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I recently learned of the trick for finding out if a binary number is odd or even.

If the last bit in the number is 0, then the number is even. If it ends in a 1, then the number is odd.

In the tutorial in which I read this, is stated that this could be applied to programming if you "AND" the number with the binary number 1.

In another tutorial that I read, they said that is could applied if you "OR" the number with binary 0.

In regards to efficiency, which method would be more efficient for finding out if a number is odd or even?

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    OR'ing any number with 0 will only give you the same number back, so I think your second tutorial may have been incorrect. Using AND with 1 is the normal path here, and if the result is 0, then it's even. If you wanted to go the OR path you'd have to OR with 1 and check if the result matches the original number, in which case it's odd, but that's a weird way to do it. – Scott Whitlock Jan 3 '15 at 18:48
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    you could OR with -2 (if 2's complement) and test if the result is -1 or -2 – ratchet freak Jan 3 '15 at 18:55
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    @ratchetfreak - it's definitely a good way to make the next programmer to read your code really annoyed. – Scott Whitlock Jan 3 '15 at 19:01
  • I'm voting to cancel the down-vote because even though I originally thought this was a poor quality question as well, I now think there are enough nuances to make it an interesting exercise in thinking about the instruction set. – Scott Whitlock Jan 3 '15 at 19:17
  • @ratchetfreak While it's not generally a good idea to puzzle the next programmer, it's nice to have in your arsenal the tools to do so. Thanks. Besides, "useless" tricks like this have a curious habit of proving themselves unexpectedly useful. I never reject an idea just because it's novel. – ganbustein Jan 4 '15 at 0:34
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Ultimately, this depends on the processor or the interpreter you are using. I have not encountered a situation in which these operations differed respectably in execution time.

A GMP developer maintains a paper on x86/amd64 instruction latencies and throughput. This paper shows that both AND and OR instructions have the same timings when both arguments are registers. When one of the operands is a memory address, of course timing might change when that memory is not in cache. But this is not a function of the instruction.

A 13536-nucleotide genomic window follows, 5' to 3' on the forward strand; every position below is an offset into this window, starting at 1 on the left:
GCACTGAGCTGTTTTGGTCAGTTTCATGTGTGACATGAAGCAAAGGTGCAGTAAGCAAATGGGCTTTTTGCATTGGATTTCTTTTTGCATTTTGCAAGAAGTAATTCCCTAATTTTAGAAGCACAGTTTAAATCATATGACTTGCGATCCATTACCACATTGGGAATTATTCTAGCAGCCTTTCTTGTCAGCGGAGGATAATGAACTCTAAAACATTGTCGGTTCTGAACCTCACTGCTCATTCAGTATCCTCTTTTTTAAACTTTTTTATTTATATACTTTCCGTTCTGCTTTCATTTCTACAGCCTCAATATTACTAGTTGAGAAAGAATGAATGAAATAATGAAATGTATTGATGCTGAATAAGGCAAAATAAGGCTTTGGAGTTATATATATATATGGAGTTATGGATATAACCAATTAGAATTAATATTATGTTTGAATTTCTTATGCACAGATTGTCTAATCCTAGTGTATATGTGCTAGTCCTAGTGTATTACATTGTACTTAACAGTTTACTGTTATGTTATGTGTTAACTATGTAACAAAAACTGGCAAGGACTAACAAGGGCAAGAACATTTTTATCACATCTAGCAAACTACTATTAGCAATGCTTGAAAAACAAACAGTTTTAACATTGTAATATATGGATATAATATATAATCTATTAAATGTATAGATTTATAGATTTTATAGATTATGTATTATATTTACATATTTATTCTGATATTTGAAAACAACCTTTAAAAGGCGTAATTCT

Unfortunately, I can't speak to other processors or whether people have done asinine things in interpreters that would cause a performance disparity.

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There is a Bit Test instruction in the x86 instruction set (since 80386):

BT copies a bit from a given register to the carry flag.

As I understand it, you can then execute a JC (jump if carry) instruction to make a decision based on the carry flag. That's a total of two elemental instructions and uses only one register.

However, I doubt that's more efficient than using AND with 1 and jump if the zero flag is set. Both alternatives are two elemental CPU instructions. It's possible the constant to specify the bit in the BT instruction uses fewer bits than the constant operand of the AND instruction, but I'm not going to bother looking it up. :)

That probably means the OR method is less efficient because you'd have to do the OR, then a compare to the original number and jump if equal or not equal, which at the very least is tying up 2 registers instead of 1.

A slightly better alternative than AND might be the TEST instruction because it performs an AND but throws away the result of the operation and only keeps the flags set. Since you don't actually want to keep the result, then TEST eax, 1 followed by jump if zero (JZ) might be your best bet (since it's possible you might want to do something else with the original value and this leaves it loaded in the register).

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